Changes ahead: Arizona commits $1B to augment, conserve water supplies
Neely wants to do desalination in Yuma instead of Mexico, as the Ducey administration has suggested it is considering.
"We can desal it in Arizona, create Arizona jobs, not Mexican jobs," Neely said.
Taylor Robson, whose job for the prominent developer DMB Associates was to secure rights to build master-planned communities, declared herself the "only candidate in the race that has nearly 30 years in natural resource management including water issues."
Taylor Robson said she would rely on technology for desalination, cloud seeding and conservation.
2020 election still an issue in 2022
Getting to one issue where the leading candidates diverge, Simons asked Lake why she calls Joe Biden an illegitimate president.
“He lost the election and he shouldn’t be in the White House,” Lake said. “We had a corrupt election. I'd actually like to ask everybody on this stage if they would agree we had a corrupt stolen election? Raise your hand.”
Neely and Tulliani Zen raised their hands, but Taylor Robson did not.
“I’m not going to play your stunt,” Taylor Robson responded.
In the field of candidates, Lake is the most outspoken in her support of Trump and she’s counting on his endorsement carrying her to victory in the primary. Lake cited the state Senate’s ballot review and the film "2000 Mules" as evidence of her belief Trump won in 2020, and claimed no courts had evaluated evidence of fraud.
But the claims made by election deniers have not stood up to any scrutiny: "2000 Mules" was widely debunked. The ballot review found “no substantial differences” between the audit count and official Maricopa County canvass, which the reviewers noted as important because it showed “no reliable evidence that the paper ballots were altered to any material degree.”
More than a dozen cases filed in Arizona after the 2020 election made it to evidentiary stages. One, in which the state Republican Party claimed there were thousands of duplicate ballots and presented a day and a half of evidence, was dismissed by the Arizona Supreme Court, which found the evidence did not “establish any degree of fraud or a sufficient error rate that would undermine the certainty of the election results.”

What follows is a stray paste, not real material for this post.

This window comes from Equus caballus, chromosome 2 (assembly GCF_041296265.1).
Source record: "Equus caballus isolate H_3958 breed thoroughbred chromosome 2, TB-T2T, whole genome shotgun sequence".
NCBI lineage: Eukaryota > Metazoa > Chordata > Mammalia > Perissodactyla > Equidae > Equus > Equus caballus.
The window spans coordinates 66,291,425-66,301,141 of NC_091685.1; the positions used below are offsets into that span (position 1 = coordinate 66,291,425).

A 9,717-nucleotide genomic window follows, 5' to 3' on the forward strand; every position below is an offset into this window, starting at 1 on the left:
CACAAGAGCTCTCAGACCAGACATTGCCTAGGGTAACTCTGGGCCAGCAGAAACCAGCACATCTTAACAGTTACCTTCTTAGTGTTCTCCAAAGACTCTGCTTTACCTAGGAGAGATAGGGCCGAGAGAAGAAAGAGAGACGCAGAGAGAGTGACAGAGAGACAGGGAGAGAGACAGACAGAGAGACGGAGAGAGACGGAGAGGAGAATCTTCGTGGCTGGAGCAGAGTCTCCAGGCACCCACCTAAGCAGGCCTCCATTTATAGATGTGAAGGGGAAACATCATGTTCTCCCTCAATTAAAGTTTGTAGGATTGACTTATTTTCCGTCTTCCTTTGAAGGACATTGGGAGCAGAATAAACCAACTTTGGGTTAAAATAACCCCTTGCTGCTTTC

Taylor Robson, for her part, said the election was unfair, blaming “liberal” judges for last-minute changes to voting rules and the media for biased coverage, among other issues. Taylor Robson was the only candidate to decisively say she would accept the results of the 2022 election, though asked if she would have certified the election in 2020, she didn’t give a direct answer.
“I didn't have the evidence in front of me,” she said. “I’m a lawyer, it’s like acting on a piece of legislation that I haven’t read. I wasn’t sitting there, I wasn’t privy to the information that the governor was submitting.”
As the panel debated the election that happened nearly two years ago, Neely interrupted.
“Kari, you’re part of the election fraud going on in the Republican primary as we speak right now. You’re being propped up and supported by Kelli Ward and the AZ GOP," he said.
Neely has filed a lawsuit against the Arizona Republican Party after it excluded him — and Tulliani Zen — from a planned candidate debate in June.
A party spokeswoman said at the time the debate would be canceled, but ultimately Ward, the state party chair, gave Lake about 15 minutes alone on a stage to answer softball questions. Neely has alleged the party has effectively endorsed Lake — a break from a precedent of neutrality in primary elections that the party has held for decades.
Both Tulliani Zen and Taylor Robson agreed with him onstage.
More trading of barbs
The final question of the debate was a nod to Lake’s record. She was a registered Democrat for four years and donated to former President Barack Obama, a record she has embraced along the campaign trail as having seen the light in her return to the Republican Party.
Simons asked the candidates if changing views was such a bad thing.
“It's not a bad thing, if you're honest about it," Neely said, quickly alluding to a recent controversy involving Lake. "For example, you know, the whole drag queen debacle with her. She's not being honest about it.”
Lake has sent a cease and desist letter to a well-known local drag queen who has called Lake a hypocrite. Lake has said Richard Stevens, who performs as Barbra Seville, was lying about certain statements he made, but has not disputed she took her daughter to a party where Stevens was dressed as Marilyn Monroe.
"There’s a reason we don’t always invite Scott," Lake quipped of Neely, "because he’s polling at 0%.”
“No, it’s 1%,” Neely replied.
Support local journalism. Subscribe to azcentral.com today.
This article originally appeared on Arizona Republic: Arizona Republican governor candidates appear in only televised debate